He told his guests that the indirect negotiations between Lebanon and Israel, with US mediation, to demarcate the maritime borders in preparation for gas extraction were advancing.

Prime Minister-designate Najib Mikati met the delegations on Friday night.

He reiterated Lebanon’s commitment to implementing all the resolutions from the UN Security Council and the Arab League in a way that reinforced the dissociation policy toward any Arab dispute, extending the state’s sovereignty over all its territory, and preventing offense to any Arab state and threats to its security.

Aboul Gheit received a political letter from the Sovereign Front for Lebanon opposing Hezbollah and Iran’s role in Lebanon.

The letter demanded “the activation of Lebanon’s right to be free from the Iranian dominance that uses Lebanon and its territories as a platform to conduct hostilities, putting the country in danger and exposing it to attacks from all sides.”   

It highlighted “the persistence of illegal weaponry represented by Hezbollah’s organized armed militia, which receives support, orders, and funding from Iran.”


Houthis criticized over refusal to open main roads in Yemeni city of Taiz

Houthis criticized over refusal to open main roads in Yemeni city of Taiz
Updated 02 July 2022

Houthis criticized over refusal to open main roads in Yemeni city of Taiz

Houthis criticized over refusal to open main roads in Yemeni city of Taiz
  • Last month on June 6, UN Yemen envoy Hans Grundberg proposed opening a main road linking Taiz with other provinces
  • The government previously insisted on a complete lifting of the siege

AL-MUKALLA: Yemen will not begin discussing other issues with the Houthis under a UN-brokered truce until the militia accepts a proposal to open roads in Taiz, a government official has told Arab News.
Last month on June 6, UN Yemen envoy Hans Grundberg proposed opening a main road linking Taiz with other provinces that would partially ease the Houthi siege on the city, with the aim of resolving stalled negotiations between the two sides.
The government previously insisted on a complete lifting of the siege but accepted the proposal as long as other roads opened during subsequent rounds of talks.
But the Houthis rejected Grundberg’s proposal, dealing a blow to the talks and the truce that has by and large been holding since April 2.
“We will not accept discussing other issues or offer more concessions before they agree to the UN envoy’s proposal,” the Yemeni government official said anonymously because he was not authorized to brief reporters. “We have not received any invitation (from the UN envoy) to take part in a new round of discussion on the Taiz file.”
The Houthis alternatively proposed opening an old, rough road connecting Taiz with the countryside.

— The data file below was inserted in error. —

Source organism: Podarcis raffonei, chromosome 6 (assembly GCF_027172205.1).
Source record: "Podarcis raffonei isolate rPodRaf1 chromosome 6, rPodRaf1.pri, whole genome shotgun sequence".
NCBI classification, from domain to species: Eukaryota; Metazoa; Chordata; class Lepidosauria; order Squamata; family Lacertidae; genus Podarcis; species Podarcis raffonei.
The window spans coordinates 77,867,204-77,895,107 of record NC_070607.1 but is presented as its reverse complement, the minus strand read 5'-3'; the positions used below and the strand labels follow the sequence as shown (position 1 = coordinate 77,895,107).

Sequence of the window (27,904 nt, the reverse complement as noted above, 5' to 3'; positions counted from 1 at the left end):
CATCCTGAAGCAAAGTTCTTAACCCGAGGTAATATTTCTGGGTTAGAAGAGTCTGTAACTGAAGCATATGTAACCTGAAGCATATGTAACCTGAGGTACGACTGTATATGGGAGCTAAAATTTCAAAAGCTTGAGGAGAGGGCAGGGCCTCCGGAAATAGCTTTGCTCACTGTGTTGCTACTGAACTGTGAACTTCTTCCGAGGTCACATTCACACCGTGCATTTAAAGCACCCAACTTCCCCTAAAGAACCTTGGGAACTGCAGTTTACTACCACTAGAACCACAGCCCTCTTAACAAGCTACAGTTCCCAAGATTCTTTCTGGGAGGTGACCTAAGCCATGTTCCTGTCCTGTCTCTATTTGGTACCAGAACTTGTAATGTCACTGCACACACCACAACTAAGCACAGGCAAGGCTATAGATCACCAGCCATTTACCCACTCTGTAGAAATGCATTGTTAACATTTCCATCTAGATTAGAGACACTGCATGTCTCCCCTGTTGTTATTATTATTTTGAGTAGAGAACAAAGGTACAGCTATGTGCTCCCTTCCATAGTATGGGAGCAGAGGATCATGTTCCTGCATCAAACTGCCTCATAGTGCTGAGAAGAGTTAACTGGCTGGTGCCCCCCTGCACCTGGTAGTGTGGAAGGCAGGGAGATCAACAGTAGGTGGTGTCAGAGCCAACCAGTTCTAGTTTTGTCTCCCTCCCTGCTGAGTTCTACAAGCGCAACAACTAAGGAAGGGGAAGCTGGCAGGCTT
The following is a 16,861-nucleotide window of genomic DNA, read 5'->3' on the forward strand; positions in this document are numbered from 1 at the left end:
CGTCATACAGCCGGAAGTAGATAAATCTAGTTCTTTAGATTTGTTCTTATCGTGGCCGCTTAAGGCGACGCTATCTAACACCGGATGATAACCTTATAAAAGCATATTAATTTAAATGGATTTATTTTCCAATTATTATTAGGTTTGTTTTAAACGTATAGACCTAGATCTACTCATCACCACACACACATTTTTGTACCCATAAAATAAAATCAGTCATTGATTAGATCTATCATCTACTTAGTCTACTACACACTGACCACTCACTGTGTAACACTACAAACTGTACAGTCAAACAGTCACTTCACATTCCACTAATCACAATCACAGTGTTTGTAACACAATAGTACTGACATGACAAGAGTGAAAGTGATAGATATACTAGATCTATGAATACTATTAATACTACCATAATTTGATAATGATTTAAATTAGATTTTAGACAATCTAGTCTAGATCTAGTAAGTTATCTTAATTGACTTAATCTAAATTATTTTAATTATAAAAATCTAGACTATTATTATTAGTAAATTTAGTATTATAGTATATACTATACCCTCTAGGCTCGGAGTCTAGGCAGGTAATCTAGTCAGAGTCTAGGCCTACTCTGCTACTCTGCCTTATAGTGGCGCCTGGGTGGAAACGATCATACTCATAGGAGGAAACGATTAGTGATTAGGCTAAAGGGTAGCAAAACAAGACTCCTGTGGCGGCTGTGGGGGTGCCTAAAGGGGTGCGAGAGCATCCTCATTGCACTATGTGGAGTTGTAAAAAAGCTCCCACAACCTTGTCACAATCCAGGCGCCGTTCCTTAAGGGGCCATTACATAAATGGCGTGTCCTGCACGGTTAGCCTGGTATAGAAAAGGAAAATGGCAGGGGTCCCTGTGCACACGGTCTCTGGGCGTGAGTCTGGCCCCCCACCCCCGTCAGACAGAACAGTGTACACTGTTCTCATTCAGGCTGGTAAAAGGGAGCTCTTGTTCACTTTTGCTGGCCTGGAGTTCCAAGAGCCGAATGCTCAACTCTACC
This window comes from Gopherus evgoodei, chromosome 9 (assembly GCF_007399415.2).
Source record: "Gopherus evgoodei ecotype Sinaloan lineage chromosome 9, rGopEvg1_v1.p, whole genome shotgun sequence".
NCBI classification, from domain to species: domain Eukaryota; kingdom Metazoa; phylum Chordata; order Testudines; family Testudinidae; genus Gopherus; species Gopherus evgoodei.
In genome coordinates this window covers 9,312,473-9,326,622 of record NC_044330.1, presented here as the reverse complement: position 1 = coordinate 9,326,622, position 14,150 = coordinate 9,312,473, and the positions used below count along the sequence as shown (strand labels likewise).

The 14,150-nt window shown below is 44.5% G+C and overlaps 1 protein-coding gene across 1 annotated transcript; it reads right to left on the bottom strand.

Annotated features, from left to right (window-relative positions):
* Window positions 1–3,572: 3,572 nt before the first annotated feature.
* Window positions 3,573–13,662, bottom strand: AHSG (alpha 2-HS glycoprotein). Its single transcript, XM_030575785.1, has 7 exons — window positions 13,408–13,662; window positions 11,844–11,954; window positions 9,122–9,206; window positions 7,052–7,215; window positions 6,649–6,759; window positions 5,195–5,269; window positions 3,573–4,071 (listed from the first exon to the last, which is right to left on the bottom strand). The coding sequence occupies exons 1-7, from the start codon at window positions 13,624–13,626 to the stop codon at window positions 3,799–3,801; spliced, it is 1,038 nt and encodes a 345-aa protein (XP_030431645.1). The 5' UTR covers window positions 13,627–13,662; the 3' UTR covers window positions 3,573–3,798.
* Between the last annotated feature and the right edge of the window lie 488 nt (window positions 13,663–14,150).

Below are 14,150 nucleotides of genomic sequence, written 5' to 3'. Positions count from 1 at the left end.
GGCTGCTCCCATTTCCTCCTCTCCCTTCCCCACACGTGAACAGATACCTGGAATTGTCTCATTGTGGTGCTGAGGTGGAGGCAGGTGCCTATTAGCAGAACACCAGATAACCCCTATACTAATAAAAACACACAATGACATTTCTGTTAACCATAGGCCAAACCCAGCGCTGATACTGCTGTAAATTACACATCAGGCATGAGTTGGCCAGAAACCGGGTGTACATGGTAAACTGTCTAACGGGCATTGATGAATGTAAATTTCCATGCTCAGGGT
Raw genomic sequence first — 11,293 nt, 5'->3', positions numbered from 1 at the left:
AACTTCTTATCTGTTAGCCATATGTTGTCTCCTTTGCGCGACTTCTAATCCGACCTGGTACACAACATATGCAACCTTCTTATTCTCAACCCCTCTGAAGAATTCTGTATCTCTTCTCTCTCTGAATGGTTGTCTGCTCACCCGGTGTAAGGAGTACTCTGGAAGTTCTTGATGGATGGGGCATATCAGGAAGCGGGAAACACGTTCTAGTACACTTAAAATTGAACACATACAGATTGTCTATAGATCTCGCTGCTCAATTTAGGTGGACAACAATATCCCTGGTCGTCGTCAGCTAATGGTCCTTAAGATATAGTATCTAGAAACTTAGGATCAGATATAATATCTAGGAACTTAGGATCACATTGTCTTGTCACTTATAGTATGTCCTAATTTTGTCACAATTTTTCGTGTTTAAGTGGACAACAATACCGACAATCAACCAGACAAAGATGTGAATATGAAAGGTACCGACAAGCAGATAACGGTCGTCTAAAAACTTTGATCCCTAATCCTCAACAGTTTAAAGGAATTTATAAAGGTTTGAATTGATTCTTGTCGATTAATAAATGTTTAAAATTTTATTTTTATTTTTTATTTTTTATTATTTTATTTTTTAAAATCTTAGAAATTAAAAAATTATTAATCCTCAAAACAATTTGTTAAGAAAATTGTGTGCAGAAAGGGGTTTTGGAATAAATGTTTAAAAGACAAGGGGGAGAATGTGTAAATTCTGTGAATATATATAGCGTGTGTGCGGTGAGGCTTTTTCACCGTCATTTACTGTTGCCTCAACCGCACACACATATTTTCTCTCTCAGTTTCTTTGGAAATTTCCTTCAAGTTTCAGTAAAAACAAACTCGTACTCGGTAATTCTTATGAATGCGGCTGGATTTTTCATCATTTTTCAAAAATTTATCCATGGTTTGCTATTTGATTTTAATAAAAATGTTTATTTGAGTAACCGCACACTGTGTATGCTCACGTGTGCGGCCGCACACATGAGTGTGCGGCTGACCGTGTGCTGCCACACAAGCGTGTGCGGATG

Taiz residents and local government officials told Arab News that the proposed road was narrow, unpaved, and had been abandoned for over six decades.
The head of the Houthi delegation to the talks, Yahiya Abdullah Al-Razami, said on Friday that the movement would unilaterally open the old road, claiming it had not pledged to open main roads in Taiz when it signed the truce.
“This is not true. The Houthis signed the elements of the truce that include Sanaa airport, Hodeidah port, and opening roads in Taiz,” the government official said.
The Yemeni army has accused the Houthis of breaking the truce more than 100 times last week in Hodeidah, Taiz, Hajjah, Saada, Jouf, and Marib, and killing a soldier and wounding four more.
In Taiz, the army on Saturday said it had shot down a small explosives-rigged drone sent by the Houthis to government-controlled areas north of the city.
The Houthis have been laying siege to Taiz for the past seven years, having failed to take control of it due to resistance from government troops.
Yemeni and Western diplomats have criticized the Houthis for refusing to lift their siege and called on the movement to respond positively to peace efforts.
“The UN calls for access around Yemen’s third-largest city, Taiz. The Houthis must find a way to compromise on the UN proposal so we can move forward to broader issues important to Yemenis,” US Yemen envoy Tim Lenderking told France 24 Arabic TV on Friday.
Yemeni Foreign Minister Ahmed Awadh bin Mubarak warned that the Houthis’ unwillingness and delays in opening roads in Taiz would jeopardize the truce.
He said his government had accepted the UN proposal on Taiz as it was a test of the militia’s motivations for making peace and ending the war.
“Lifting the siege is one of the main elements of the truce. We affirm our keenness to respect the truce and treat it as a space of hope and a window for peace. But the continued intransigence of the Houthi militia threatens the truce very seriously,” he told Lebanon’s Annahar Al-Arabi news website.